Boston Bruins v Philadelphia Flyers - Game One

Wells Fargo Center turns fifteen

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It’s been fifteen years since the Philadelphia Flyers and 76ers moved across the parking lot from the historic Spectrum to the CoreStates Center. The building has undergone various name changes in its fifteen years of operation; going from the CoreStates Center, to First Union Center, to Wachovia Center, to the current Wells Fargo Center. In fact, the Wells Fargo Center stood next to the Spectrum up until November of 2010 when the older building was finally torn down.

The building has certainly seen its fair share of hockey events since opening its doors. The Flyers made it to the Stanley Cup Final in the first year at their new home; and again at the end of the 2009-10 season. Philadelphia has made it to three other Conference Finals appearances in the last fifteen years—in fact, they’ve made the playoffs every year except for the injury-plagued 2006-07 season. Aside from NHL hockey, the Wells Fargo Center hosted three games in 1996 for the World Cup of Hockey and the Calder Cup Finals in 2005 as the Philadelphia Phantoms reigned supreme in the AHL. In 2014, the NCAA’s Frozen Four will make its way to the Wells Fargo Center as well.

On the anniversary, the Philadelphia Flyers official site released a ton unusual statistics concerning the Wells Fargo Center:

Here are some of the more unseen numbers during the first 15 years at the Wells Fargo Center.

6,645,300: Soft Pretzels Consumed

2,591,728: Hot Dogs Devoured

639,634: Philadelphia cheesesteaks eaten

679,537: Bags of popcorn purchased

461,511: Gallons of Pepsi consumed

240,000: Gallons of water to create the ice surface once-a-year prior to start of hockey season

60,000: Light bulbs replaced throughout the entire arena

48,500: Miles of concourse swept my housekeeping to keep the building beautiful

21,424: Largest single-event attendance (Backstreet Boys, September 29, 1999)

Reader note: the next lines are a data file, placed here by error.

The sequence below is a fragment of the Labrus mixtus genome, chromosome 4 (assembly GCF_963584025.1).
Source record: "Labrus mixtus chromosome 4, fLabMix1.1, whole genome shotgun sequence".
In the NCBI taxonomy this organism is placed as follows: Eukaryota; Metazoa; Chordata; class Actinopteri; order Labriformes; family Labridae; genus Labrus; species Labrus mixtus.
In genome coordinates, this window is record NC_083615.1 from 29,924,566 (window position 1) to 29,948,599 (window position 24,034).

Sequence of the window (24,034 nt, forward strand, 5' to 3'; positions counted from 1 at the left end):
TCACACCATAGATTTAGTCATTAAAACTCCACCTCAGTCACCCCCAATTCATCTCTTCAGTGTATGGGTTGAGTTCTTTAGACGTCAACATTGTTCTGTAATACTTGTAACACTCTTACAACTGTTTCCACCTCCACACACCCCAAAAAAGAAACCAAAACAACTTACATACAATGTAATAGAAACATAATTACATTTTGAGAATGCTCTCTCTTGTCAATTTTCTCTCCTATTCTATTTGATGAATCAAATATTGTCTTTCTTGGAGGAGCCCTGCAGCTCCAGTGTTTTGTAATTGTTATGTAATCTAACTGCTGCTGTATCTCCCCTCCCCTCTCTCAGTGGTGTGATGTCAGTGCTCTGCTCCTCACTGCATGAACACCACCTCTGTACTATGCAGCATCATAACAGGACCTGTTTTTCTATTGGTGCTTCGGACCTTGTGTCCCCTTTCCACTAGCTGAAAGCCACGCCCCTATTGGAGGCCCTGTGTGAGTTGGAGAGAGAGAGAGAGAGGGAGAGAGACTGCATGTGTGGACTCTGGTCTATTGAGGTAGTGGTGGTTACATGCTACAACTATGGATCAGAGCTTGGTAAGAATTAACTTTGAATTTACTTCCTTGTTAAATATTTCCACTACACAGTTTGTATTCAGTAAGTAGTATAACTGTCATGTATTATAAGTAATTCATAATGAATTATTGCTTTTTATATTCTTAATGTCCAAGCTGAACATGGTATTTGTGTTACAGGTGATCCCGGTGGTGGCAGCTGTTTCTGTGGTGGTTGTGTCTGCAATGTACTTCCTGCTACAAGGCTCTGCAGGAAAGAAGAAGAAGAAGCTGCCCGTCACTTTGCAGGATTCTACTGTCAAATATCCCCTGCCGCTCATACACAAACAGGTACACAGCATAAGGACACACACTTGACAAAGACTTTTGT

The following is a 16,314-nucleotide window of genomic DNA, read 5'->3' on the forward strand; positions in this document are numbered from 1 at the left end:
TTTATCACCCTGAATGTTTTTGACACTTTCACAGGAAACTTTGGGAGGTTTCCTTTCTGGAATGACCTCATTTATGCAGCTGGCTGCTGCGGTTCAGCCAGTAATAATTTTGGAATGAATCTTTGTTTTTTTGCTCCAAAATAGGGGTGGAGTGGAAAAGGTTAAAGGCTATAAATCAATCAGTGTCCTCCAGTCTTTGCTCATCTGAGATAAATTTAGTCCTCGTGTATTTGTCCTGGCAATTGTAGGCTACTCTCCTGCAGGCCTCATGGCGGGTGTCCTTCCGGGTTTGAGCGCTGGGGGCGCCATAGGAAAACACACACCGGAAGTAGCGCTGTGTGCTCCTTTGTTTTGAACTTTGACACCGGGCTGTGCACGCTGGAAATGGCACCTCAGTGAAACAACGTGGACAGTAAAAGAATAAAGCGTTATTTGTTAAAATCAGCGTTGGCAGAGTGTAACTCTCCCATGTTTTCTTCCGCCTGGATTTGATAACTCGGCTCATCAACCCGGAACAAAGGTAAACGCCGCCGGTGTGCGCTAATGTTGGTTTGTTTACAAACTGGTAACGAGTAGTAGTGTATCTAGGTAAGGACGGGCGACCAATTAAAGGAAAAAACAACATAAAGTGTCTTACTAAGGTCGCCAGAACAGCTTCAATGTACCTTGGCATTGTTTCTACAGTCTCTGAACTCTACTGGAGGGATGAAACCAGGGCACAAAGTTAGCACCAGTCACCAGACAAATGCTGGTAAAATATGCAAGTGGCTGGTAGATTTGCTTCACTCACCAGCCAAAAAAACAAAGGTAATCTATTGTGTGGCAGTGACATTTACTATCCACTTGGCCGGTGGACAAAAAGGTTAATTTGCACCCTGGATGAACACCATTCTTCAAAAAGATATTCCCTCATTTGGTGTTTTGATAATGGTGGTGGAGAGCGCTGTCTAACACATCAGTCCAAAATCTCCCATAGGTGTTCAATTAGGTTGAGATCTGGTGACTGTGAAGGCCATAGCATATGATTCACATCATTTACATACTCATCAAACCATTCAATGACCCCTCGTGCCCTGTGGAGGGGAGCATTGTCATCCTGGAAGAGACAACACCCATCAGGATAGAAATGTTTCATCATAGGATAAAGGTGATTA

20,327: Largest One-Day Attendance for a Flyers Game (vs. Chicago Blackhawks, June 9, 2010)

4,000: Hours of operation on the ice by the Wells Fargo Center Zamboni driver

18: The most sellouts by one artist or act: Billy Joel

10,165,780: Sixers Attendance

11,182,589 (99.7 percent of capacity): Flyers Attendance in Regular Season Games

307-173-50-44 (708 Points): Flyers Record in Regular Season Home Games

1,547,524 (101.6 percent of capacity): Flyers Attendance in Playoff Games

46-32: Flyers Record in Playoff Home Games

1,755: Goals Scored by Flyers Players

There’s no doubt the Flyers have been the most successful major sports franchise since Wells Fargo Center opened fifteen years ago. In five of those fifteen years, they made it all the way to the Conference Finals (or beyond). Going further, they’ve won at least one series in seven playoff appearances and have made the playoffs 13 times. Only the disastrous 2006-07 season and the lockout of 2004-05 caused them to miss the playoffs. Not too bad.

Here’s an idea of the energy the building has already seen in its first few years in the NHL:

Despite tough fight, Stars hand Wild their sixth straight loss

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The Minnesota Wild put together the kind of effort that would beat a lot of NHL teams on Tuesday. Unfortunately for that beleaguered group, it wasn’t enough to edge the Dallas Stars.